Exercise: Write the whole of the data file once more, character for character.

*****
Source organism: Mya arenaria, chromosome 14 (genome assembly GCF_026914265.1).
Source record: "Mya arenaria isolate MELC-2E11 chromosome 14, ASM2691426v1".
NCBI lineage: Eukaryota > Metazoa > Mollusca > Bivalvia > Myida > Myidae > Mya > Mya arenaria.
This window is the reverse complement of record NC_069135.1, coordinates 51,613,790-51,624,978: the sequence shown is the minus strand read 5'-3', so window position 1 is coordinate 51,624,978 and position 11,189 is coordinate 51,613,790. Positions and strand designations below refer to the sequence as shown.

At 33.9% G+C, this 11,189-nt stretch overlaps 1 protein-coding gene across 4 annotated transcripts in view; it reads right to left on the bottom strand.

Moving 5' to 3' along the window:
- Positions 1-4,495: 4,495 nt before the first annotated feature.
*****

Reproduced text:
Source organism: Mya arenaria, chromosome 14 (genome assembly GCF_026914265.1).
Source record: "Mya arenaria isolate MELC-2E11 chromosome 14, ASM2691426v1".
NCBI lineage: Eukaryota > Metazoa > Mollusca > Bivalvia > Myida > Myidae > Mya > Mya arenaria.
This window is the reverse complement of record NC_069135.1, coordinates 51,613,790-51,624,978: the sequence shown is the minus strand read 5'-3', so window position 1 is coordinate 51,624,978 and position 11,189 is coordinate 51,613,790. Positions and strand designations below refer to the sequence as shown.

At 33.9% G+C, this 11,189-nt stretch overlaps 1 protein-coding gene across 4 annotated transcripts in view; it reads right to left on the bottom strand.

Moving 5' to 3' along the window:
- Positions 1-4,495: 4,495 nt before the first annotated feature.